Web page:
Lego team building more than blocks
The unmanned vehicle buzzed through the disaster scene to the cheers of the crowd.
It pushed a stricken vehicle out of a path, delivered water and supplies to stranded citizens, rescued a cat from a tree, removed a downed power-line, and returned a young girl to her family.
All in a little over two minutes.
A closer look at this wondrous vehicle reveals the familiar pain-inducing knobs of the world’s favorite building blocks; Legos.
And the cheering is actually chanting. “Let’s go Tigers! Let’s go! Let’s go Tigers! Let’s Go!” rings out for Tigers Unleashed. A team of six Jasper middle schoolers who are gathered around the 4 by 8 foot disaster scene that composes a portion of the FIRST® Lego League tournament.
Chris and Brenda Woodard, husband and wife coaches of the team, just finished the 2013 season. This is their second year at the middle school level and both their sons, 12-year-old Ryan and 14-year-old Sean, are members of the team that includes Becca Schitter, 12; Isaac Hopf 12; Quentin McQueary, 11; and Zach Watson, 12.
Chris and Brenda appreciate the team building and sportsmanship the competition fosters. “What I have found working in business is that teamwork is pretty important,” Chris said, “You can have a really, really smart guy but if he can’t integrate with other people, you just kinda push him aside. If you want to do really well at this, you have to work together.”
The previously described chanting comes from several other competing teams who are abiding by one of the competition’s core components. This aptly named Gracious Professionalism® promotes a common respect among participants that assisted the Tigers Unleashed team in winning the regional championship although they lost the robot component.
Since forming up in September, the team had to design, build and then program a robot using the Lego Mindstorm series of Legos. This is only one component of the three part competition in which the team must learn to work together to overcome real-life scenarios using science and technology.
To accommodate the missions, the team split up the different challenges the robot would face in the natural disaster scenario. Each team member programmed the robot with the Lego programming language that features visual representations of movements the bot would make for a certain period of time. These blocks were then connected in the correct series to allow the robot to perform the moves necessary to rescue the cat from the tree or deliver the supplies to the stranded citizens.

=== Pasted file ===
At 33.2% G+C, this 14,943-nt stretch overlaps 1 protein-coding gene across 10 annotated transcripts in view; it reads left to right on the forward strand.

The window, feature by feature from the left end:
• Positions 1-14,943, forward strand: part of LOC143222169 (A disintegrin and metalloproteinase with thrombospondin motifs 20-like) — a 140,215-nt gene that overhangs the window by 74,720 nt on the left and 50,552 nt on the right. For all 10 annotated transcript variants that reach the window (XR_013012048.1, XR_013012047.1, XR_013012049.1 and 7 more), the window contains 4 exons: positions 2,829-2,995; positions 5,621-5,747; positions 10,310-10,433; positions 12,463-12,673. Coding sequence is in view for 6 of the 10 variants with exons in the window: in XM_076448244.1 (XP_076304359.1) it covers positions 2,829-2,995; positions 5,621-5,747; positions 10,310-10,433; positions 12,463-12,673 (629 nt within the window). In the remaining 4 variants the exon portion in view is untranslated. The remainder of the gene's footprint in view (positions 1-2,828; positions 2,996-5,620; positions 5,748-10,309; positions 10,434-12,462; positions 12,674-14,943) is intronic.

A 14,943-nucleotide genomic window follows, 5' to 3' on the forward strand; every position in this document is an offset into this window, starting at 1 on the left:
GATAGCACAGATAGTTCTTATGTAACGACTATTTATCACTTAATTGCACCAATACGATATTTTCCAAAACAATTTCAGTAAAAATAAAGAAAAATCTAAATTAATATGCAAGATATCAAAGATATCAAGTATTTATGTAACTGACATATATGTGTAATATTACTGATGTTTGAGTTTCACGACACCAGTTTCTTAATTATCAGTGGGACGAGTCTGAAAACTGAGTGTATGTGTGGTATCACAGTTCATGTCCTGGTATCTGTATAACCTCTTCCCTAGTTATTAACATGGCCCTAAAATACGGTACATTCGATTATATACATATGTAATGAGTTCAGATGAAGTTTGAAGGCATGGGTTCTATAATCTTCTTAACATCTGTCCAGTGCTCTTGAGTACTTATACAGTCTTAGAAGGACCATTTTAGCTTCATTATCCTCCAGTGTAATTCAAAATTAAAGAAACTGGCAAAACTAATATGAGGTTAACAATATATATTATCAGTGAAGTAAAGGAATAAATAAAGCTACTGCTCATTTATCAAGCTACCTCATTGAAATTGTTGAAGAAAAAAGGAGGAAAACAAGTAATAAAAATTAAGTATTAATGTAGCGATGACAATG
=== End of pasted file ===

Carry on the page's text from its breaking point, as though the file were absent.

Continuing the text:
The other part of the competition has the team identifying a problem within the scope of the challenge — this year’s challenge was a natural disaster theme called “Nature’s Fury.”
Tigers Unleashed created a system built on a trailer platform that would house cats and dogs displaced by the natural disaster. Once the idea was conceived, the team then has to write a skit that explains the idea and the problem it solves. This is tied together with conceptual drawings and an infographic to present to judges.
The third component of the competition is connected to the design and building of the robot. The team completes and presents the processes they took to overcome the problems represented by the challenge.
Throughout the competition several factors in the teams performance are considered for scoring purposes: teamwork, good sportsmanship, cooperation, respect, team spirit as well as Gracious Professionalism®. In fact these factors are so important in the judging, that although the team was the region grand champion in November they didn’t place in the top times for the actual tabletop exercise. In fact, according to the team, they shared a solution with a competitor who then went on to score in the top on the tabletop exercise, beating the Tigers.
Despite this, the team’s ability to portray the gracious professionalism and teamwork that the competition holds in such a high regard allowed them to bring home the Grand Champion Trophy from the regional qualifying tournament held at the University of Southern Indiana campus on November 9th.
“At regional we actually took second on the table. The team that took first didn’t get to go on to state because they didn’t emphasize the teamwork,” Chris explained.
Here is the run.
Taking part in the competition isn’t cheap; the basic Mindstorm kit is about $400 without any extra kits. The team was supported through the high school robotics team as well as donations by Jasper Engines and Transmissions and Uebelhor and Sons.